This study aims to evaluate the psychometric properties of a newly developed FFQ specified for northern Chinese CHD and their high risk patients (CHD-FFQ). The psychometric properties include test-retest reliability, content validity, convergent validity, discriminant validity, concurrent validity and predictive validity. Particularly, this study will measure the physiological indicators, including plasma lipid profile (i.e. TG, TC, HDL-C, LDL-C), BG, BP and BMI twice at baseline and the end. The level of these physiological indicators will be compared with the fat intake measured by the CHD-FFQ, i.e. the baseline intake to test its convergent validity. It is also expected to predict the diet-related progression of CHD risks among high-risk individuals, i.e. patients with two or more CHD risk factors as following: raised fasting blood glucose (BG) level, increased blood pressure (BP), increased triglycerides (TG), decreased HDL-Cholesterol (HDL-C), increased LDL-Cholesterol (LDL-C), smoking and central obesity (International Diabetes Federation, 2015). In addition, this study will provide the FFQ's concurrent validity in assessing the intake of energy and nutrients against the CDC-FFQ. Moreover, whether the FFQ could detect the known differences in energy intake between men and women will be established for its discriminant validity.
Women with heart disease are more likely to die or suffer another cardiac event or stroke within 5 years of an index event compared to men. They are also more likely to suffer depression and report lower quality of life. Cardiac Rehabilitation programs have been designed to address these issues, but most women do not attend. Women indicate they have a greater need to talk about their experiences with heart disease and seek social support to help them cope. Peer support, the assistance provided by other women with a similar illness experience, may be one way to enhance social support for women with heart disease and help them improve their psychosocial well-being. The Investigators have developed a peer support program called Women@Heart (W@H). The program is led by trained peer leaders (women who themselves have made a successful recovery from a heart event). A pilot test of the program showed promising results. The Investigators now need to conduct a more rigorous evaluation of the program. The main objective of this project is to determine if the W@H program helps women to improve their psychosocial well-being compared to being on a waiting list to participate in the program. It will also examine the effect of the program on: health behaviours (tobacco smoking, physical activity, sedentary behaviour, fruit and vegetable consumption, and medication adherence); coronary risk factors; arterial health; and clinical outcomes (re-hospitalization, health care system use, death).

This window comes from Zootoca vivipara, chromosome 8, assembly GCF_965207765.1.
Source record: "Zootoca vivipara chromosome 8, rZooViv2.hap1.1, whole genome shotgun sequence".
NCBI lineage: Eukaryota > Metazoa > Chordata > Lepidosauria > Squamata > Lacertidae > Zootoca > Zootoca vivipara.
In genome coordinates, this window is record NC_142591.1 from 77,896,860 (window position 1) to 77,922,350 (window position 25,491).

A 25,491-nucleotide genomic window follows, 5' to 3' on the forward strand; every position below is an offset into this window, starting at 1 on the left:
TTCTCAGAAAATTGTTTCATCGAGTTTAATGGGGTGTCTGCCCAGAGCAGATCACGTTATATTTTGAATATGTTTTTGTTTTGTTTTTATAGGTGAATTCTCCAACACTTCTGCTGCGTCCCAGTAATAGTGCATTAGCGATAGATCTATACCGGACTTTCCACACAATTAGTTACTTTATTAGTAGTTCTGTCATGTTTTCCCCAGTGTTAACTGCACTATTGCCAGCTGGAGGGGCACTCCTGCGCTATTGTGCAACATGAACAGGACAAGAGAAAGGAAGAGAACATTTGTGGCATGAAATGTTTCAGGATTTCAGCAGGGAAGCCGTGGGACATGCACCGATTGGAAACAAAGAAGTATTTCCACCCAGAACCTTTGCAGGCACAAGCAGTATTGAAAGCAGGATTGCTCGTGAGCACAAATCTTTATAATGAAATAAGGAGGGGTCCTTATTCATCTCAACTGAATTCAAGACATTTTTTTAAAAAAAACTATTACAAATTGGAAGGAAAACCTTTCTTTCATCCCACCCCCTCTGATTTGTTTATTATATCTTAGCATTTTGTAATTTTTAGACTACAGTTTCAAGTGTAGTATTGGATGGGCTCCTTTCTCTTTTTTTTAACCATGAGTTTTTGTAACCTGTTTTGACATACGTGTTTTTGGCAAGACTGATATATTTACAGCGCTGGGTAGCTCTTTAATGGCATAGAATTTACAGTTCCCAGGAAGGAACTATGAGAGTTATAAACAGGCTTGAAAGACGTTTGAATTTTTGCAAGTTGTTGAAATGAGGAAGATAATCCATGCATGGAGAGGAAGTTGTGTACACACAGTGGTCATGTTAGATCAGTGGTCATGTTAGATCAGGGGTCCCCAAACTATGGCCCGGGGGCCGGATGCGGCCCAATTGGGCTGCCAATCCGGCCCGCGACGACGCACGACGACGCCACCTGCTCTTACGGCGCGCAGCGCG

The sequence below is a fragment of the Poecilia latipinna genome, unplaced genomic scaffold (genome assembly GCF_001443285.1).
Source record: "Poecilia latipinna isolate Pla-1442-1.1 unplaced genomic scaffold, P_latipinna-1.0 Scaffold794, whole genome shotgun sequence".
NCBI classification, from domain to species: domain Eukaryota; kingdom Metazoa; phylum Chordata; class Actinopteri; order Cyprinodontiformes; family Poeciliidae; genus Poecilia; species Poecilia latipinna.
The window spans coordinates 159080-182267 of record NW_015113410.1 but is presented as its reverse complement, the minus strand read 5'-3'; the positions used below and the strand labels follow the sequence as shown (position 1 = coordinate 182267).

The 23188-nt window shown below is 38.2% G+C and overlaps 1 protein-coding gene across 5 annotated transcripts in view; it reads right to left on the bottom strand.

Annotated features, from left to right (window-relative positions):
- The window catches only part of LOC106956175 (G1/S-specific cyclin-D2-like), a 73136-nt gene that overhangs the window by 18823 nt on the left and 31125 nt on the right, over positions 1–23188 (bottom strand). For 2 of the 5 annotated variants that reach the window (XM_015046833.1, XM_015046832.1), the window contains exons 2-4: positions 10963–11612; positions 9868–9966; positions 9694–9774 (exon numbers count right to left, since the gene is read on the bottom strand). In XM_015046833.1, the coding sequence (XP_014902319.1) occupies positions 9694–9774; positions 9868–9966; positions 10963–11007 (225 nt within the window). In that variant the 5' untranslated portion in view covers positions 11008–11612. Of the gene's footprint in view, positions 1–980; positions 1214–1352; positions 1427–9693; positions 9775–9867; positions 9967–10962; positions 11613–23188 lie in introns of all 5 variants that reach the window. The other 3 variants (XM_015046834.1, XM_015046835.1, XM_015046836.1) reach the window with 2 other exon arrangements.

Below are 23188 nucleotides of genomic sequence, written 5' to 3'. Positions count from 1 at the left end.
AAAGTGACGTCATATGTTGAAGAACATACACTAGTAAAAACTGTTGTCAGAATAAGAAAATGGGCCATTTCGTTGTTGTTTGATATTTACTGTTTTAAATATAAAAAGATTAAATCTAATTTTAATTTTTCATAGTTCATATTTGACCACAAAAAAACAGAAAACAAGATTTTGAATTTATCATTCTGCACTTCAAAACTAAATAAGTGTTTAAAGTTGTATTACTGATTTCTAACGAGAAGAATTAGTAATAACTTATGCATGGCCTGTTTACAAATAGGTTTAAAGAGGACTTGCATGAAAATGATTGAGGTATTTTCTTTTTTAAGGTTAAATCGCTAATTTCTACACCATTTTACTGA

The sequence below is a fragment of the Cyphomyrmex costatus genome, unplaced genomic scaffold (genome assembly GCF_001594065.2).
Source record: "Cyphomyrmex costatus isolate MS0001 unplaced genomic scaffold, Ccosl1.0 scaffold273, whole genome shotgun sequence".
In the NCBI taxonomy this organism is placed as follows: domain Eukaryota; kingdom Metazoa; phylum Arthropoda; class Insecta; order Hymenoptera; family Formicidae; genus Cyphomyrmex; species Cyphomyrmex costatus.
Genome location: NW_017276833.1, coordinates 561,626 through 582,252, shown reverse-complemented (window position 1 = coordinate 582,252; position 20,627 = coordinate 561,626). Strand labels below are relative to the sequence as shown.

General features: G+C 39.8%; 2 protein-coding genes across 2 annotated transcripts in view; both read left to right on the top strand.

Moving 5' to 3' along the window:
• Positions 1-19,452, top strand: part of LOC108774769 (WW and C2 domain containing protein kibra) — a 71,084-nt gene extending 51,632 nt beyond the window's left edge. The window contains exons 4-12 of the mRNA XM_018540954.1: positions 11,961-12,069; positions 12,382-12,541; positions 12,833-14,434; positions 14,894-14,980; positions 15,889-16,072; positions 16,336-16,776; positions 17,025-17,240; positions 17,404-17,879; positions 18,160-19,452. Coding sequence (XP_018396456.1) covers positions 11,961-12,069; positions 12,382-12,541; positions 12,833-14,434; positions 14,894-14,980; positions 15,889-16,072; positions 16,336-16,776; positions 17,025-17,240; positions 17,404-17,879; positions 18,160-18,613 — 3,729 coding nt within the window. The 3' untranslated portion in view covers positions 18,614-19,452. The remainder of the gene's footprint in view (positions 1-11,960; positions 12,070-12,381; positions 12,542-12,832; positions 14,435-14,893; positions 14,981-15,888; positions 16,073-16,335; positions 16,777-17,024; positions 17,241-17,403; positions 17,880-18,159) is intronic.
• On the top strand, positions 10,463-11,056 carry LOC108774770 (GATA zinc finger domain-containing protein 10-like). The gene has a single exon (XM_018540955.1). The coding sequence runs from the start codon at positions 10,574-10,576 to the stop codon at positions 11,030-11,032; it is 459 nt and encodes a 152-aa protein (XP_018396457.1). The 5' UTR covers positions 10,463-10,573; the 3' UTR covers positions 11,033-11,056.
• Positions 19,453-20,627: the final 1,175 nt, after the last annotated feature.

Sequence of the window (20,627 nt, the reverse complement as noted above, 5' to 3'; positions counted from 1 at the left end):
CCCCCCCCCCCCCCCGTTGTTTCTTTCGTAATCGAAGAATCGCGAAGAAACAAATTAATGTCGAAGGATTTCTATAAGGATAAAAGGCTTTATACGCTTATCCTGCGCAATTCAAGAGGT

Ischemic Heart Disease (IHD) is a condition of recurring chest pain or discomfort that occurs when a part of the heart is not receiving sufficient blood flow. It is a major public health concern internationally and in Singapore, the leading cause of death from cardiovascular disease. Cardiovascular magnetic resonance (CMR) has the ability to assess heart structures, scarring or lack of blood supply to the heart muscle with great accuracy and without any radiation involved. A CMR-compatible cycle ergometer can offer a safe and low cost stress equipment to assess heart function and motion abnormalities, and restrictions of the blood supply to the heart tissues due to partial or complete blockages of the blood vessels. This study aims (1) to develop an exercise-CMR stress protocol by testing its feasibility and robustness in assessing changes in cardiac volumes and function due to physical exertion in healthy individuals and (2) to assess the accuracy of the multiparametric stress-CMR as a diagnostic tool for ischemic-causing coronary artery disease (CAD) with coronary fractional flow reserve (FFR) as a reference.
The aim of the Danish Organisation for randomised trials with clinical outcome (SORT OUT) is to compare the safety and efficacy of the ComboTM stent and Orsiro™ stent in the treatment of unselected patients with ischemic heart disease, using registry detection of clinically driven events.
This is an analysis conducted in the Nurses Health Study and the Health Professional Follow-Up Study, both prospective cohort studies, where the investigators systematically investigated the association between carbohydrate quality using a variety of metrics in relation to coronary heart disease. This was a secondary data analysis of previously collected data in both cohorts.